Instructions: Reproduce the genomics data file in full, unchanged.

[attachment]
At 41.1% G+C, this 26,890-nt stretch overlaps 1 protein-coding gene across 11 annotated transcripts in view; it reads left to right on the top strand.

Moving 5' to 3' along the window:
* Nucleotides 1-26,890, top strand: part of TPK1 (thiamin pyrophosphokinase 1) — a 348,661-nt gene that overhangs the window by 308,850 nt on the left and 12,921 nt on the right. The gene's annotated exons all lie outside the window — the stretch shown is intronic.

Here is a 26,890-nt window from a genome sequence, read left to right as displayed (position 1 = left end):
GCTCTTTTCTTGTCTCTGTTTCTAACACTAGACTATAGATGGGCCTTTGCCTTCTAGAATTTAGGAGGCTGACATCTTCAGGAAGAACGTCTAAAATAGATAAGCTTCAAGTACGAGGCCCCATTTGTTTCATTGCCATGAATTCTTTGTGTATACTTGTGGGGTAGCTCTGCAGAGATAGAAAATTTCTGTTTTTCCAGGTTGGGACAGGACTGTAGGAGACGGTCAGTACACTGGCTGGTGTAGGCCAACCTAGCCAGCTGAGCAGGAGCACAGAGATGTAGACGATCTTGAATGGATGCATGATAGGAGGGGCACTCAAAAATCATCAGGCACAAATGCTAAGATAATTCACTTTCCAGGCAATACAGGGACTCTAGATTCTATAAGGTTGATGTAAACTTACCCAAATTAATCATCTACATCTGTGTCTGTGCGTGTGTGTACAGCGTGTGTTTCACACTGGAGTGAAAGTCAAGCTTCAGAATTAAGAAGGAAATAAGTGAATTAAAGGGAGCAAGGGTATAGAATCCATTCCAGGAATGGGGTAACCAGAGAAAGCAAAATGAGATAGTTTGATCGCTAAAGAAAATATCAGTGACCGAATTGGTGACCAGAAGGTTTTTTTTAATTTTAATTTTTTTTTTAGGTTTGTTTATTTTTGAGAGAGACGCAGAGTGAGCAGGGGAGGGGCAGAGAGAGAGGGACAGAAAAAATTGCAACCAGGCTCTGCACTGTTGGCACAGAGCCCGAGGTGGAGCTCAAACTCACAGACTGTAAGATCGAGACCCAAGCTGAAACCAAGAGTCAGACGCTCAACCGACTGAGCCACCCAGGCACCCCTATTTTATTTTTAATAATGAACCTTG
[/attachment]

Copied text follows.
At 41.1% G+C, this 26,890-nt stretch overlaps 1 protein-coding gene across 11 annotated transcripts in view; it reads left to right on the top strand.

Moving 5' to 3' along the window:
* Nucleotides 1-26,890, top strand: part of TPK1 (thiamin pyrophosphokinase 1) — a 348,661-nt gene that overhangs the window by 308,850 nt on the left and 12,921 nt on the right. The gene's annotated exons all lie outside the window — the stretch shown is intronic.

Here is a 26,890-nt window from a genome sequence, read left to right as displayed (position 1 = left end):
GCTCTTTTCTTGTCTCTGTTTCTAACACTAGACTATAGATGGGCCTTTGCCTTCTAGAATTTAGGAGGCTGACATCTTCAGGAAGAACGTCTAAAATAGATAAGCTTCAAGTACGAGGCCCCATTTGTTTCATTGCCATGAATTCTTTGTGTATACTTGTGGGGTAGCTCTGCAGAGATAGAAAATTTCTGTTTTTCCAGGTTGGGACAGGACTGTAGGAGACGGTCAGTACACTGGCTGGTGTAGGCCAACCTAGCCAGCTGAGCAGGAGCACAGAGATGTAGACGATCTTGAATGGATGCATGATAGGAGGGGCACTCAAAAATCATCAGGCACAAATGCTAAGATAATTCACTTTCCAGGCAATACAGGGACTCTAGATTCTATAAGGTTGATGTAAACTTACCCAAATTAATCATCTACATCTGTGTCTGTGCGTGTGTGTACAGCGTGTGTTTCACACTGGAGTGAAAGTCAAGCTTCAGAATTAAGAAGGAAATAAGTGAATTAAAGGGAGCAAGGGTATAGAATCCATTCCAGGAATGGGGTAACCAGAGAAAGCAAAATGAGATAGTTTGATCGCTAAAGAAAATATCAGTGACCGAATTGGTGACCAGAAGGTTTTTTTTAATTTTAATTTTTTTTTTAGGTTTGTTTATTTTTGAGAGAGACGCAGAGTGAGCAGGGGAGGGGCAGAGAGAGAGGGACAGAAAAAATTGCAACCAGGCTCTGCACTGTTGGCACAGAGCCCGAGGTGGAGCTCAAACTCACAGACTGTAAGATCGAGACCCAAGCTGAAACCAAGAGTCAGACGCTCAACCGACTGAGCCACCCAGGCACCCCTATTTTATTTTTAATAATGAACCTTG